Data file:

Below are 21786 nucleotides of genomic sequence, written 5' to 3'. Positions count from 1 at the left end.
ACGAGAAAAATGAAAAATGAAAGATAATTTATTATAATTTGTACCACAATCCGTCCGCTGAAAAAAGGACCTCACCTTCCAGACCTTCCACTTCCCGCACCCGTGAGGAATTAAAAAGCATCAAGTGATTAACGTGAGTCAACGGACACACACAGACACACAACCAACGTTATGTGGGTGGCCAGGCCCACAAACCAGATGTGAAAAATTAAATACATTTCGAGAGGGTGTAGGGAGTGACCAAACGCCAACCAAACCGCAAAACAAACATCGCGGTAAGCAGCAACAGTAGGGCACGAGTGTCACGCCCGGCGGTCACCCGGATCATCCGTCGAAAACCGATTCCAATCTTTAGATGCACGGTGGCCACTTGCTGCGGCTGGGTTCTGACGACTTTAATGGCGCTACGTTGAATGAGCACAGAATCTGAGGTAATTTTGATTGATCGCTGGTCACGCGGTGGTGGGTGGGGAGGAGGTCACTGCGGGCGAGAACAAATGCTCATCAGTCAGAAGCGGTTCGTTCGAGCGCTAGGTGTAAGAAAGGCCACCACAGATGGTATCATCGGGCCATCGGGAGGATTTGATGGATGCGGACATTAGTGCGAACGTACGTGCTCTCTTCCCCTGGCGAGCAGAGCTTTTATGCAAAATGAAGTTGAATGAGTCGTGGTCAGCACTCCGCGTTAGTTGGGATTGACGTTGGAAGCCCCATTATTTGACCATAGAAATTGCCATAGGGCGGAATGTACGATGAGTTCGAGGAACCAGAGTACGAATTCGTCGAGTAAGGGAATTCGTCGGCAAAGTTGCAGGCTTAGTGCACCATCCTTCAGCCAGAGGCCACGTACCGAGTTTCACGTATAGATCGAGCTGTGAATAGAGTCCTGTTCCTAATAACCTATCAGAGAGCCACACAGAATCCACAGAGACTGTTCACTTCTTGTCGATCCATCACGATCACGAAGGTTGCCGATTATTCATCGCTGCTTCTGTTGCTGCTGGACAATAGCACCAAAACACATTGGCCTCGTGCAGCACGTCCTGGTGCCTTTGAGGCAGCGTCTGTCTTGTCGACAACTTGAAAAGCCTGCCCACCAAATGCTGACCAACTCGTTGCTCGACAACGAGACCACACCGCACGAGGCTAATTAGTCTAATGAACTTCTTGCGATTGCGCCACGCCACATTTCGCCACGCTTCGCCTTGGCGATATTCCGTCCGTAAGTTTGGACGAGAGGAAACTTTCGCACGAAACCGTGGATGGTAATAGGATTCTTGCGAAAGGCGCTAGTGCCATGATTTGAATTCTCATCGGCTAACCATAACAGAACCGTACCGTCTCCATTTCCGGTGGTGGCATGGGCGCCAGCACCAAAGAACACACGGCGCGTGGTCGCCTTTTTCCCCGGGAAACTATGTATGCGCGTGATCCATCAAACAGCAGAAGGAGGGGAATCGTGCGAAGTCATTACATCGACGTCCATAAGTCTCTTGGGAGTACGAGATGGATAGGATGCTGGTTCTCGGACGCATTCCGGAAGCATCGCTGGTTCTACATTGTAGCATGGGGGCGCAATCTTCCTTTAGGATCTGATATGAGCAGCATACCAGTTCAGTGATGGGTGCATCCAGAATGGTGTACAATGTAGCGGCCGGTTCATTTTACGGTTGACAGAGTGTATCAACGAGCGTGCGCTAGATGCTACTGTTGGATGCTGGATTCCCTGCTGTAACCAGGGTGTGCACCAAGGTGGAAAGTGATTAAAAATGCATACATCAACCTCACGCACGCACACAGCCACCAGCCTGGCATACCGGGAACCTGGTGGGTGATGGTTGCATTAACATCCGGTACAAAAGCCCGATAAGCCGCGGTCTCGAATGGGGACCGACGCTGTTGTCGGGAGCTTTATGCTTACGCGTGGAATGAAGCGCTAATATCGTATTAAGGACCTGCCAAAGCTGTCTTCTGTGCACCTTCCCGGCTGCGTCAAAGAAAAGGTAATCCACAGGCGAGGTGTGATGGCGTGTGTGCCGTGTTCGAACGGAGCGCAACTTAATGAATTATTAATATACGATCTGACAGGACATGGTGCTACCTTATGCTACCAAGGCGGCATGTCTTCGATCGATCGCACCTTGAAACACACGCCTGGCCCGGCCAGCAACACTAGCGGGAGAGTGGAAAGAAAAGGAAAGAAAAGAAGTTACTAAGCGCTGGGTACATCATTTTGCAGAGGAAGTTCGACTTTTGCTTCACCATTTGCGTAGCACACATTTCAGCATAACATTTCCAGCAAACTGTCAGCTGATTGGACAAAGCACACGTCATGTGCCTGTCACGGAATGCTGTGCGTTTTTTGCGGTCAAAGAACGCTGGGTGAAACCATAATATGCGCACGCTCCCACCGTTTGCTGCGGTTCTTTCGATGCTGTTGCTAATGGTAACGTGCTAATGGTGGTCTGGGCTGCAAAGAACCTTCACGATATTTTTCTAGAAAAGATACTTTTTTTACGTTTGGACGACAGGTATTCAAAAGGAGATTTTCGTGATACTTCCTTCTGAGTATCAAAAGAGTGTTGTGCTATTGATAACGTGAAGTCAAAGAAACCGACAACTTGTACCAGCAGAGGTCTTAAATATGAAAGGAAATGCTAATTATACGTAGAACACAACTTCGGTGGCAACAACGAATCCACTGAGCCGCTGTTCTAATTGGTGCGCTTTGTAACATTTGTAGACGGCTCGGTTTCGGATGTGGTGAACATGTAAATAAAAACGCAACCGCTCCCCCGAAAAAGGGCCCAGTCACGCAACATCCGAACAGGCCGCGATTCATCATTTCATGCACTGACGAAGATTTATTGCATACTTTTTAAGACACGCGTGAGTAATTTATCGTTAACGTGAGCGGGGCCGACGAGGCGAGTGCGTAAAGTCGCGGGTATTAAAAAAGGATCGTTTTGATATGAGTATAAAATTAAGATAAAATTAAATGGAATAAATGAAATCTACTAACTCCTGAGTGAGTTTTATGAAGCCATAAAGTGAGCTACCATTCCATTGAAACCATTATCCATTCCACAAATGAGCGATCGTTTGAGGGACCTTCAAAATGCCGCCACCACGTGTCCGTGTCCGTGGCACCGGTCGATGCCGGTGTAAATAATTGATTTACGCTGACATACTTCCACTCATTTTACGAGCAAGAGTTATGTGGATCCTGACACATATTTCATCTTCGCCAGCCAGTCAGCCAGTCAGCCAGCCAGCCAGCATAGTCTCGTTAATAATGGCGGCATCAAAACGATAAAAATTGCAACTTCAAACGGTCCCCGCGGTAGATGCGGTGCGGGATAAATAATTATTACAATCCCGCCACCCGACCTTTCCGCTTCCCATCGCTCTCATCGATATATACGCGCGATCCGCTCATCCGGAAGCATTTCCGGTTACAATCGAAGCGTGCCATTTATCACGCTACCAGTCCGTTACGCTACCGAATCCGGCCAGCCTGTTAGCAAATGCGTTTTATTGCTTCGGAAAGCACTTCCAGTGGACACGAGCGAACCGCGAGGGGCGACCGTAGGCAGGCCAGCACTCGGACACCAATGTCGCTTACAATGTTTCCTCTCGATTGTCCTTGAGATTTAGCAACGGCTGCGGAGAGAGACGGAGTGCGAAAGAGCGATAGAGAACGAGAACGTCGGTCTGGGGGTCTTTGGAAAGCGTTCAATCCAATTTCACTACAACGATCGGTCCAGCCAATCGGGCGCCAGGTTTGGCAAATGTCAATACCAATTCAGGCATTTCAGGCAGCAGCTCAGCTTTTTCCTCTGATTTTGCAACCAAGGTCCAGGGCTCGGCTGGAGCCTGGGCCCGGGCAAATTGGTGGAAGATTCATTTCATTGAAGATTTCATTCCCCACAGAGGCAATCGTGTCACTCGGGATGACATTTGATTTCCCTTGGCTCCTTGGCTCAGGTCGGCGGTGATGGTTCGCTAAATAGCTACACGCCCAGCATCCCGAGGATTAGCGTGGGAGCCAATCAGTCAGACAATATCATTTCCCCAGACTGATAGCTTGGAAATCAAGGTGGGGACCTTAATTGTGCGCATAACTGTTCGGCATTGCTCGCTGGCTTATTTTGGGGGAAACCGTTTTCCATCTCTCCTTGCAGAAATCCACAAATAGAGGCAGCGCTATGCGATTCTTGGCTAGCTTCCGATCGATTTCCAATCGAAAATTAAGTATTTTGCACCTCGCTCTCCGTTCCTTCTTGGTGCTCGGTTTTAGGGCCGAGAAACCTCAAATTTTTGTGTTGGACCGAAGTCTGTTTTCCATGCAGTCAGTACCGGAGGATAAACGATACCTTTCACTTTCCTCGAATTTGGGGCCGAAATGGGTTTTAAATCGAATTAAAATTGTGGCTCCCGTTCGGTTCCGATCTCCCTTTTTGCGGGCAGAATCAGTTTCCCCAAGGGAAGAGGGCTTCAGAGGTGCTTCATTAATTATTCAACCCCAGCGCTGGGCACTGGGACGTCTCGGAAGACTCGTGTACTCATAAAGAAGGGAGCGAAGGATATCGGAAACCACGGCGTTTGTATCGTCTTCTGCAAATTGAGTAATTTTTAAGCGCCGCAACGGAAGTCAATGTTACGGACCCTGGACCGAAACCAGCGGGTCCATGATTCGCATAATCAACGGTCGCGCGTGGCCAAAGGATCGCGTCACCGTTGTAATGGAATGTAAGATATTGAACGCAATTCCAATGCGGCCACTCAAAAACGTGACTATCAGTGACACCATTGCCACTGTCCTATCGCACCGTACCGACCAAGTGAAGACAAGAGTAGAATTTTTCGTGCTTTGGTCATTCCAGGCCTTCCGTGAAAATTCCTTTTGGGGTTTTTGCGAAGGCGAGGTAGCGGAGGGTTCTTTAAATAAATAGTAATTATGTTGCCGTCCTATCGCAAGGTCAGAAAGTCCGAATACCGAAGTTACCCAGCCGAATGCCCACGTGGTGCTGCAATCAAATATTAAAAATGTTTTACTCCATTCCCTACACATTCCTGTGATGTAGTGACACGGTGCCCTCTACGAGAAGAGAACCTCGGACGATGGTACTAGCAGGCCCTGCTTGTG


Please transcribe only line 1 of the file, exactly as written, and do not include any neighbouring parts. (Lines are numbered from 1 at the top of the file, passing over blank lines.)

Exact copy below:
Below are 21786 nucleotides of genomic sequence, written 5' to 3'. Positions count from 1 at the left end.